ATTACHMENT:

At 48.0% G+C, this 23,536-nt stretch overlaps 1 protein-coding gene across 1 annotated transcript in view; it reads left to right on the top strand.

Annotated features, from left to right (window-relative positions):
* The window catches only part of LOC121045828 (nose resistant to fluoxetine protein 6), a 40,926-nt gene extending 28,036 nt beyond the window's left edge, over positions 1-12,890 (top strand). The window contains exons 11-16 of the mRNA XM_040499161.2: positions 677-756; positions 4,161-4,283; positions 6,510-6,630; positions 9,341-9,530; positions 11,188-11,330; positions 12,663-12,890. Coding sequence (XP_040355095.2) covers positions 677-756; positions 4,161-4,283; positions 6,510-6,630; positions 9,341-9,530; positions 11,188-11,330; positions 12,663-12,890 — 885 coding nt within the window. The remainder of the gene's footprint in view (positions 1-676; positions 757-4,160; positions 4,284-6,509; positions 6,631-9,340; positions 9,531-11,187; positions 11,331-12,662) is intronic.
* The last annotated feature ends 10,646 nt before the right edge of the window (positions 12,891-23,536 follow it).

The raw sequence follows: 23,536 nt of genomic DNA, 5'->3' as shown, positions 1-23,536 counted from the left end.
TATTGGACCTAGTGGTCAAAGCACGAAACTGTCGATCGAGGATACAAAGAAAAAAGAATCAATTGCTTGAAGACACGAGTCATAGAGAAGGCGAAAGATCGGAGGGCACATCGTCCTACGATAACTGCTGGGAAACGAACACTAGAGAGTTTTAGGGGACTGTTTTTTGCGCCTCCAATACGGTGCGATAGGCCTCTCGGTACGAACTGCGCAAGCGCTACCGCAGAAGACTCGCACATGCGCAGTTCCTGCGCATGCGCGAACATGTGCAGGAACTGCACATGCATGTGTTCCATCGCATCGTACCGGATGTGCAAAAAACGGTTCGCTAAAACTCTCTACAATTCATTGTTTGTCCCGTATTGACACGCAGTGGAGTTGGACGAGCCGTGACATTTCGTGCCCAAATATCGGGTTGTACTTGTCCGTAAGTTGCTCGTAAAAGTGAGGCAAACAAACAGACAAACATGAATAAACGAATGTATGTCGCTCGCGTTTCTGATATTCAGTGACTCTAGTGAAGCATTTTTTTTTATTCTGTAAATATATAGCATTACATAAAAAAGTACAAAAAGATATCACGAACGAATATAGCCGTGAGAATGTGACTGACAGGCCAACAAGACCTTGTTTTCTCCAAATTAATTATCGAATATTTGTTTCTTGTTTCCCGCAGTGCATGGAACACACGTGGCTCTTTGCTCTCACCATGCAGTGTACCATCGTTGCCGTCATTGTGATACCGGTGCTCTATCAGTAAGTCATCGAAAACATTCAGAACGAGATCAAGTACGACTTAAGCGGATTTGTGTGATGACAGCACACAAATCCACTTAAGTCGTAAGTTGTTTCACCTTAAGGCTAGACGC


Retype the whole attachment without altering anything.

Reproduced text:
At 48.0% G+C, this 23,536-nt stretch overlaps 1 protein-coding gene across 1 annotated transcript in view; it reads left to right on the top strand.

Annotated features, from left to right (window-relative positions):
* The window catches only part of LOC121045828 (nose resistant to fluoxetine protein 6), a 40,926-nt gene extending 28,036 nt beyond the window's left edge, over positions 1-12,890 (top strand). The window contains exons 11-16 of the mRNA XM_040499161.2: positions 677-756; positions 4,161-4,283; positions 6,510-6,630; positions 9,341-9,530; positions 11,188-11,330; positions 12,663-12,890. Coding sequence (XP_040355095.2) covers positions 677-756; positions 4,161-4,283; positions 6,510-6,630; positions 9,341-9,530; positions 11,188-11,330; positions 12,663-12,890 — 885 coding nt within the window. The remainder of the gene's footprint in view (positions 1-676; positions 757-4,160; positions 4,284-6,509; positions 6,631-9,340; positions 9,531-11,187; positions 11,331-12,662) is intronic.
* The last annotated feature ends 10,646 nt before the right edge of the window (positions 12,891-23,536 follow it).

The raw sequence follows: 23,536 nt of genomic DNA, 5'->3' as shown, positions 1-23,536 counted from the left end.
TATTGGACCTAGTGGTCAAAGCACGAAACTGTCGATCGAGGATACAAAGAAAAAAGAATCAATTGCTTGAAGACACGAGTCATAGAGAAGGCGAAAGATCGGAGGGCACATCGTCCTACGATAACTGCTGGGAAACGAACACTAGAGAGTTTTAGGGGACTGTTTTTTGCGCCTCCAATACGGTGCGATAGGCCTCTCGGTACGAACTGCGCAAGCGCTACCGCAGAAGACTCGCACATGCGCAGTTCCTGCGCATGCGCGAACATGTGCAGGAACTGCACATGCATGTGTTCCATCGCATCGTACCGGATGTGCAAAAAACGGTTCGCTAAAACTCTCTACAATTCATTGTTTGTCCCGTATTGACACGCAGTGGAGTTGGACGAGCCGTGACATTTCGTGCCCAAATATCGGGTTGTACTTGTCCGTAAGTTGCTCGTAAAAGTGAGGCAAACAAACAGACAAACATGAATAAACGAATGTATGTCGCTCGCGTTTCTGATATTCAGTGACTCTAGTGAAGCATTTTTTTTTATTCTGTAAATATATAGCATTACATAAAAAAGTACAAAAAGATATCACGAACGAATATAGCCGTGAGAATGTGACTGACAGGCCAACAAGACCTTGTTTTCTCCAAATTAATTATCGAATATTTGTTTCTTGTTTCCCGCAGTGCATGGAACACACGTGGCTCTTTGCTCTCACCATGCAGTGTACCATCGTTGCCGTCATTGTGATACCGGTGCTCTATCAGTAAGTCATCGAAAACATTCAGAACGAGATCAAGTACGACTTAAGCGGATTTGTGTGATGACAGCACACAAATCCACTTAAGTCGTAAGTTGTTTCACCTTAAGGCTAGACGC